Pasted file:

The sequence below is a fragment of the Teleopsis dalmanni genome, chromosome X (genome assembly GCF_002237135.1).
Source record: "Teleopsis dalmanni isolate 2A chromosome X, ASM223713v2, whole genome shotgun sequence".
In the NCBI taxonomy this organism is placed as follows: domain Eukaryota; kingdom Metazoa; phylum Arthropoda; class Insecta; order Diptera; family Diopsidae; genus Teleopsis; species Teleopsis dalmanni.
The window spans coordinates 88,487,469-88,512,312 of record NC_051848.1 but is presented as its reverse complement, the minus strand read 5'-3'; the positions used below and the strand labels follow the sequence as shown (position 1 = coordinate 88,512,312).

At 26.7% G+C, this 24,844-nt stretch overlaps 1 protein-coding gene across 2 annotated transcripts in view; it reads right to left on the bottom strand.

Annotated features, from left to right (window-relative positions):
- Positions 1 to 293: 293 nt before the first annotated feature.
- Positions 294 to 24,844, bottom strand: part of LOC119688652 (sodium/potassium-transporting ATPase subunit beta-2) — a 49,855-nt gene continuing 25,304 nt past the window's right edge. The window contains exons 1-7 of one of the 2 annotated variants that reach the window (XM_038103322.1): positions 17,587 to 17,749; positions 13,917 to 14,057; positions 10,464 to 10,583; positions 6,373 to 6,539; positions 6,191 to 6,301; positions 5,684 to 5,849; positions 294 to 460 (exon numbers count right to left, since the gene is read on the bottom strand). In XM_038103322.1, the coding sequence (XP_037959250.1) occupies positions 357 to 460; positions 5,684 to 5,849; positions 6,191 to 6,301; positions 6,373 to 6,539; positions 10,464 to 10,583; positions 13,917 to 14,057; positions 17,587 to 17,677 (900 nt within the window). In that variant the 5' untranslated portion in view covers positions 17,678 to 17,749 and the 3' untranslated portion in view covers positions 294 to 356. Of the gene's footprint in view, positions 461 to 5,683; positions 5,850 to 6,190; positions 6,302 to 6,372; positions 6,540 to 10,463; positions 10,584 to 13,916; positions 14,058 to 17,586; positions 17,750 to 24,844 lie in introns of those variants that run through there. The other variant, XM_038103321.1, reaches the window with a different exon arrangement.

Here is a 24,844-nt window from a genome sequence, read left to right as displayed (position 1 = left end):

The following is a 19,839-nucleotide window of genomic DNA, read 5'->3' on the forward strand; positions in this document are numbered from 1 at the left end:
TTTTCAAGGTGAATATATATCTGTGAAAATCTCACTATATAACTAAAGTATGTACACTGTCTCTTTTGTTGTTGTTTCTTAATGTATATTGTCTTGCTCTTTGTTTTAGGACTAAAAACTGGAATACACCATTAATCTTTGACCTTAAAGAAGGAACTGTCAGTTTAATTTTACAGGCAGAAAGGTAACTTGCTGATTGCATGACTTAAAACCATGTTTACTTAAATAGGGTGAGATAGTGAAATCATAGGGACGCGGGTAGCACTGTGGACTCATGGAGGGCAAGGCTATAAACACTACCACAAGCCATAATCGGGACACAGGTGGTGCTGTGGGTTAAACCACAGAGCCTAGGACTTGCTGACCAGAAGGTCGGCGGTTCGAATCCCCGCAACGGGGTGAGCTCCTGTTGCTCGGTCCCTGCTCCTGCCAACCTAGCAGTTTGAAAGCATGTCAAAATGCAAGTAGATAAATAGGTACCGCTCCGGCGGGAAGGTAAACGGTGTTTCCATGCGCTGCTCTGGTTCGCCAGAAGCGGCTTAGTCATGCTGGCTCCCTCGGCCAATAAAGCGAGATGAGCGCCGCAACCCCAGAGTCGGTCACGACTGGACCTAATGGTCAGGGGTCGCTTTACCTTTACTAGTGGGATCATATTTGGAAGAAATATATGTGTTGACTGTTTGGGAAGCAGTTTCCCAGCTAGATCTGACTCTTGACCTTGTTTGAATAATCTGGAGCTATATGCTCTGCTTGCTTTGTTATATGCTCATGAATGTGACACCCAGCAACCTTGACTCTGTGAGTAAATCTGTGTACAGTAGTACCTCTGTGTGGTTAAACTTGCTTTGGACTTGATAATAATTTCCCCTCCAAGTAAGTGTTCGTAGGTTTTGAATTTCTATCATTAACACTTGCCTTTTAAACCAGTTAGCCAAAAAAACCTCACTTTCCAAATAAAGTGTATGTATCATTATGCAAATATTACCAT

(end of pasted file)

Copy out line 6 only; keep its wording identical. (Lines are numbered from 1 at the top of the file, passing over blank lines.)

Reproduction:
Annotated features, from left to right (window-relative positions):